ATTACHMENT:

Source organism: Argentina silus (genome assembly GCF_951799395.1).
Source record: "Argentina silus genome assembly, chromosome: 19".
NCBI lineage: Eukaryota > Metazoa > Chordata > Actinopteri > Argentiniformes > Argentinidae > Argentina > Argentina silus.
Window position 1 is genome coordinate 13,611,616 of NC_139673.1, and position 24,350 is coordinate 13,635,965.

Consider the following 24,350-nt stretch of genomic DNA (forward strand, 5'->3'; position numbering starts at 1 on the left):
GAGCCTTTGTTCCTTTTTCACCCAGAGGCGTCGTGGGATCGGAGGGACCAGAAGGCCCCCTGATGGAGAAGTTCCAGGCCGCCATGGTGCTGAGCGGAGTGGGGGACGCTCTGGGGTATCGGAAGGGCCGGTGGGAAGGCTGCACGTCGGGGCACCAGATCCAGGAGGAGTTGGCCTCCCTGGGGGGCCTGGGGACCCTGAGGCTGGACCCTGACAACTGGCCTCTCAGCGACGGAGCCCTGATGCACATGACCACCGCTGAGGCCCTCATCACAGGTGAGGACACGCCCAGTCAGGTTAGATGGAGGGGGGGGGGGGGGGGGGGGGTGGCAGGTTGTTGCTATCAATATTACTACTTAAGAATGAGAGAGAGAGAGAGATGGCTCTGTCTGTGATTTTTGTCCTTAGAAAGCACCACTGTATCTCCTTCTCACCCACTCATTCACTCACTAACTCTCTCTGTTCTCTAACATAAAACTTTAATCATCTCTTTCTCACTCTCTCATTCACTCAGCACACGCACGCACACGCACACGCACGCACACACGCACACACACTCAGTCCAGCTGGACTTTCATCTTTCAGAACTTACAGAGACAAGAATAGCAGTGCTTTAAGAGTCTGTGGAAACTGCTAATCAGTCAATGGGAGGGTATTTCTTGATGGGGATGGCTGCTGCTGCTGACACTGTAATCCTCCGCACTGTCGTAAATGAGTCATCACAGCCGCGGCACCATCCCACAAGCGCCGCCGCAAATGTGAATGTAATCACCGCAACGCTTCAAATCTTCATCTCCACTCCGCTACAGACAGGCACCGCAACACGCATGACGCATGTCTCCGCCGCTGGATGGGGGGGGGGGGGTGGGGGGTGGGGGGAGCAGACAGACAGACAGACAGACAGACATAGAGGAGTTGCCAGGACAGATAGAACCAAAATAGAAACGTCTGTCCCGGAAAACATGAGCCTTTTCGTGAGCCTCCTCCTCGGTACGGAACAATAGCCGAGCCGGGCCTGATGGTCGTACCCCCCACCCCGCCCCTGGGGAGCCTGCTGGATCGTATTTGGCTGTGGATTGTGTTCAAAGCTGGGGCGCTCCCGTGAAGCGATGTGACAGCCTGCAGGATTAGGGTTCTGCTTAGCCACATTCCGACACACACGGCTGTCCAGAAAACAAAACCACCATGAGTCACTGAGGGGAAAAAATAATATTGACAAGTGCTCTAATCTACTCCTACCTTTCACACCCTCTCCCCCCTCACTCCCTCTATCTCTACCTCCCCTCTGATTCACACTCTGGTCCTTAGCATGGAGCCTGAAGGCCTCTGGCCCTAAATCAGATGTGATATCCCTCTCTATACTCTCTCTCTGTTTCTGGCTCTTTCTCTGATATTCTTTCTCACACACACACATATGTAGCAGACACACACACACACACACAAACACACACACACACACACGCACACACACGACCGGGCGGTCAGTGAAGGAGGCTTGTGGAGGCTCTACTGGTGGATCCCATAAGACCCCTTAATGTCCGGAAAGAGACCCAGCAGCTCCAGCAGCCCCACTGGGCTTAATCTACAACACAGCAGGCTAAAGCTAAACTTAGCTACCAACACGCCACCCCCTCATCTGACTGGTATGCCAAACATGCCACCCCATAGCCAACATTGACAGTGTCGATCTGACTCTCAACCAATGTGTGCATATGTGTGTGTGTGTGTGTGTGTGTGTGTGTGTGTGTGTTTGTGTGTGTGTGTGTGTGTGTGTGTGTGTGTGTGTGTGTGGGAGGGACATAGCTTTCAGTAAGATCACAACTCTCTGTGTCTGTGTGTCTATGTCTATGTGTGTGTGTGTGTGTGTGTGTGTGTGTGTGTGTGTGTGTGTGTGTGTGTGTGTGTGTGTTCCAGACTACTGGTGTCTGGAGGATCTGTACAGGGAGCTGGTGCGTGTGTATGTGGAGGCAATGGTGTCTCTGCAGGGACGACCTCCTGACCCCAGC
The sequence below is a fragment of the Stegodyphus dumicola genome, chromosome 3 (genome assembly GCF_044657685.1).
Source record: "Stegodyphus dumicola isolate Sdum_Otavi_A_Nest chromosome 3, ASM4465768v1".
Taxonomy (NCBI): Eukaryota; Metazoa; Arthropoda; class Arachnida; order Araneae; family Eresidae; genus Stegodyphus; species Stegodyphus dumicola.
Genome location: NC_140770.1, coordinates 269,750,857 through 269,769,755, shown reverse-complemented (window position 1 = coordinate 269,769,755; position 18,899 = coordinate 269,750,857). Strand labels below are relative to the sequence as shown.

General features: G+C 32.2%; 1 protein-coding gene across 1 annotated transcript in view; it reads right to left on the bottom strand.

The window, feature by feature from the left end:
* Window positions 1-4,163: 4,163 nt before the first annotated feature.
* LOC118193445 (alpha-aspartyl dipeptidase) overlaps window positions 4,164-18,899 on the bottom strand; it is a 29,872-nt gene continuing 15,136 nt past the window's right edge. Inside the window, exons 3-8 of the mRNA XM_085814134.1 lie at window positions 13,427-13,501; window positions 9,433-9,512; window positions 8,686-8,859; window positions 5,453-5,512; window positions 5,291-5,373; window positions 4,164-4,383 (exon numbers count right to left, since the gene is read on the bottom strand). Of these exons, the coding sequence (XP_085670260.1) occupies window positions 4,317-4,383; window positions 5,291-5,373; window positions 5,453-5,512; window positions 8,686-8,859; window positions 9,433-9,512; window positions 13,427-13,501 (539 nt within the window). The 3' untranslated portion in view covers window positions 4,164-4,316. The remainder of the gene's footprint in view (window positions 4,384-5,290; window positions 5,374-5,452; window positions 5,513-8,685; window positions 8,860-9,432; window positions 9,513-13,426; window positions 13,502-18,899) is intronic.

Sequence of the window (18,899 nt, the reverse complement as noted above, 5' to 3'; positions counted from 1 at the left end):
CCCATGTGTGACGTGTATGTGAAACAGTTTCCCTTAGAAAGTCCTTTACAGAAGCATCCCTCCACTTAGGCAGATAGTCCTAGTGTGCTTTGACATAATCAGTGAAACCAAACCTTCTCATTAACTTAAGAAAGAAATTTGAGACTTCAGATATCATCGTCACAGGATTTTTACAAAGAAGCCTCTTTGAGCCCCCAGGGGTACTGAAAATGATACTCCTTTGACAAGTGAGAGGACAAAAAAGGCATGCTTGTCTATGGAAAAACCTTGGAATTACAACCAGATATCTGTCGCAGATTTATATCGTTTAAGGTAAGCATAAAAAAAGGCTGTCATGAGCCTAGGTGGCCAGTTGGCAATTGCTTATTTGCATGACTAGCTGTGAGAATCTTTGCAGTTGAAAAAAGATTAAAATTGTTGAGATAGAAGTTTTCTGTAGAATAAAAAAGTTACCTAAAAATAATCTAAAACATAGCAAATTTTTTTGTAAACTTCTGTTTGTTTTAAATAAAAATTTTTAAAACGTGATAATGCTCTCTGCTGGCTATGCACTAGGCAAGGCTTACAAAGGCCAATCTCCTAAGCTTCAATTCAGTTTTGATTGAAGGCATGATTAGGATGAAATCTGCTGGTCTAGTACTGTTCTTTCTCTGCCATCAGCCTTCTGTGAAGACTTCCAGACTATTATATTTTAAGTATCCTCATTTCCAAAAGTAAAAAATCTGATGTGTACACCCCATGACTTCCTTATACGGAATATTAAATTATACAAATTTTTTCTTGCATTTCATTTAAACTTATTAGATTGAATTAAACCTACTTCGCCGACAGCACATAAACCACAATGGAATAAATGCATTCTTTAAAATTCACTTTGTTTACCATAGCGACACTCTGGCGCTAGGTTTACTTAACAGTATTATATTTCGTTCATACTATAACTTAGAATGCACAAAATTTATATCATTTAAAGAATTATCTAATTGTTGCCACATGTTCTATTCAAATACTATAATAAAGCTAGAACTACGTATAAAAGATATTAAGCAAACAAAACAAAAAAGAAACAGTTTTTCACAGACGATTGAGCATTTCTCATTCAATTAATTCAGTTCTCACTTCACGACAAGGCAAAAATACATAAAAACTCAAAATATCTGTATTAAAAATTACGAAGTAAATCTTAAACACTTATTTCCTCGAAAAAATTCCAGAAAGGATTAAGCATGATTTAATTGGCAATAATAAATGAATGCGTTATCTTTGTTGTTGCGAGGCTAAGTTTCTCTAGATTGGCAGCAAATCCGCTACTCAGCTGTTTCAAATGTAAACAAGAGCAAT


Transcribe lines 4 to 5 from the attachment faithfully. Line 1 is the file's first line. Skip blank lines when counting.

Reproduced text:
Window position 1 is genome coordinate 13,611,616 of NC_139673.1, and position 24,350 is coordinate 13,635,965.

Consider the following 24,350-nt stretch of genomic DNA (forward strand, 5'->3'; position numbering starts at 1 on the left):